Following a second-round loss at the hands of GCIT in the 2021 NJSIAA South Boys Volleyball Tournament last spring that ended Eastern’s season, then-senior Hemil Patel took a minute to speak with his teammates one last time before the last game of his high-school career.
Patel, the team’s main outside hitter during the 2020-’21 season, had just led the team in both kills and aces, with 126 and 38, respectively, in a year in which the Vikings went 19-4 to lead the Olympic Conference.
It was at that moment that then-junior Pawandeep Singh decided to make a promise to Patel for the upcoming season.
“Last year, after we lost our first game of the playoffs against Gloucester Tech, when we were ready to go home, Hemil Patel went around and said he was happy how everyone played and that we won conference,” Singh said. “So I made him a promise that we would win the Olympic Conference my senior year, too, and he told me that I better follow through on that …
“And I’m glad to say that I did.”
A year later, Singh and his fellow Eastern Vikings finished the season 18-5, while going 8-0 in the Olympic American Division and 12-1 in the Olympic Conference. That led to a NJSIAA South Boys Volleyball Tournament sectional finals appearance against Southern.
Individually, Singh collected 202 kills and 80 blocks during the 2022 season, both good for the most in the Olympic Conference and a spot on NJ.com’s All-State Third Team.
For that, Singh is South Jersey Sports Weekly’s 2021-’22 Boys Volleyball Player of the Year.
Heading into the season, coach Tom Armour had expectations that this year’s group would be better than the year prior. Despite posting a record this season with one fewer win and additional loss than last year, the Vikings made it all the way to the sectional finals while playing better all-around volleyball than the year before, according to Armour.
“I had the anticipation that we would be as good as last year, and hopefully better,” Armour said. “I think it was a better season even though the record might not reflect that; the kids played well together and were successful. The team overall had better skills and played better together as a team, with our passing specifically being a big difference-maker in that.”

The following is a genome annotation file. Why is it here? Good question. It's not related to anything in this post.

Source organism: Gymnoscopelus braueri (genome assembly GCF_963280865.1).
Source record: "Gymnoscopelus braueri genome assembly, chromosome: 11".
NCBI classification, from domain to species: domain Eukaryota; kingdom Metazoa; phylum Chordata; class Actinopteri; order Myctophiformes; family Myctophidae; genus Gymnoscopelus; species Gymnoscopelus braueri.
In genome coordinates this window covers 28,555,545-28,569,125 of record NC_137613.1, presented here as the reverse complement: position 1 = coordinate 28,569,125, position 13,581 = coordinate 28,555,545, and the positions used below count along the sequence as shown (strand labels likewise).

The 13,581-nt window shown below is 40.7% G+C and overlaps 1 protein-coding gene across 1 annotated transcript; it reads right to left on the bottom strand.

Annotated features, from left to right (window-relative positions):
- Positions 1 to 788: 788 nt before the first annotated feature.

As a middle, Singh plays a position that typically warrants him being substituted out when he is supposed to be in the back row. But on top of having two players with record-setting passing seasons in Cain Joynes and Satkirt Singh, the team also benefited from a middle who could stay on the court more than expected.
“Middles don’t typically play all around, unless they can pass, then they’ll show up in the back row,” Armour said. “So with [Pawandeep], that indicates that you’re a pretty special player.
“He ranks up there with the good ones to have come through our program.”
While Singh has received plenty of honors on the season for his play, he is quick to point out that he was only as strong as the rest of a team that made his individual season possible. Having played with a large group of this year’s squad last year in junior varsity, the chemistry was there from the start for a promising year in which the Vikings delivered.
“Every individual player working on their game made this season possible,” Singh said. “Elijah Dungca was an unsung hero for us; his serves kept us in games a lot of times. William Noh got a varsity letter last year as a sophomore and was big again this season. And there’s others I could point out, too.
“I can confidently say it wasn’t just me; these guys made me proud as hell.”